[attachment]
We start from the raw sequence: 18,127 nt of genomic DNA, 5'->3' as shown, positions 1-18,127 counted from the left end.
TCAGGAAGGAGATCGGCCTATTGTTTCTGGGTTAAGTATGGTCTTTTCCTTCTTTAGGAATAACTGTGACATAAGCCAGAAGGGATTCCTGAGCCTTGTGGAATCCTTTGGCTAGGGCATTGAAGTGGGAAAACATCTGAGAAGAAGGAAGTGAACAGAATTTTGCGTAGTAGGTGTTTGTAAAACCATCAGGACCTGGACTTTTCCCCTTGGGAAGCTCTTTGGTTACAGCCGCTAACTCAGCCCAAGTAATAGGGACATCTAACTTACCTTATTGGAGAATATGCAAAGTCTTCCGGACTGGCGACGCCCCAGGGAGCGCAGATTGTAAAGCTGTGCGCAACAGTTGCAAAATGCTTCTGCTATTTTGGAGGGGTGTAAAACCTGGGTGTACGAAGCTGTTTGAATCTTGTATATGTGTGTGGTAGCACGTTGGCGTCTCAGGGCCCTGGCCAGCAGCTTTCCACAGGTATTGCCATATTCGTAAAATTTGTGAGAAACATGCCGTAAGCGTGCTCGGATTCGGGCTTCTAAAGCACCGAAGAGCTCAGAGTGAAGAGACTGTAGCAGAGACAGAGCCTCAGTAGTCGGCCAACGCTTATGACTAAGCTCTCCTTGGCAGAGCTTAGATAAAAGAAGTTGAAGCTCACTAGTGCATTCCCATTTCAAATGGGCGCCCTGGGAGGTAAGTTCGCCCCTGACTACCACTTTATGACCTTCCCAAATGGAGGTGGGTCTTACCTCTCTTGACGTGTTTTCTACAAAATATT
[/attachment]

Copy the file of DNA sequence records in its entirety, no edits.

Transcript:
We start from the raw sequence: 18,127 nt of genomic DNA, 5'->3' as shown, positions 1-18,127 counted from the left end.
TCAGGAAGGAGATCGGCCTATTGTTTCTGGGTTAAGTATGGTCTTTTCCTTCTTTAGGAATAACTGTGACATAAGCCAGAAGGGATTCCTGAGCCTTGTGGAATCCTTTGGCTAGGGCATTGAAGTGGGAAAACATCTGAGAAGAAGGAAGTGAACAGAATTTTGCGTAGTAGGTGTTTGTAAAACCATCAGGACCTGGACTTTTCCCCTTGGGAAGCTCTTTGGTTACAGCCGCTAACTCAGCCCAAGTAATAGGGACATCTAACTTACCTTATTGGAGAATATGCAAAGTCTTCCGGACTGGCGACGCCCCAGGGAGCGCAGATTGTAAAGCTGTGCGCAACAGTTGCAAAATGCTTCTGCTATTTTGGAGGGGTGTAAAACCTGGGTGTACGAAGCTGTTTGAATCTTGTATATGTGTGTGGTAGCACGTTGGCGTCTCAGGGCCCTGGCCAGCAGCTTTCCACAGGTATTGCCATATTCGTAAAATTTGTGAGAAACATGCCGTAAGCGTGCTCGGATTCGGGCTTCTAAAGCACCGAAGAGCTCAGAGTGAAGAGACTGTAGCAGAGACAGAGCCTCAGTAGTCGGCCAACGCTTATGACTAAGCTCTCCTTGGCAGAGCTTAGATAAAAGAAGTTGAAGCTCACTAGTGCATTCCCATTTCAAATGGGCGCCCTGGGAGGTAAGTTCGCCCCTGACTACCACTTTATGACCTTCCCAAATGGAGGTGGGTCTTACCTCTCTTGACGTGTTTTCTACAAAATATT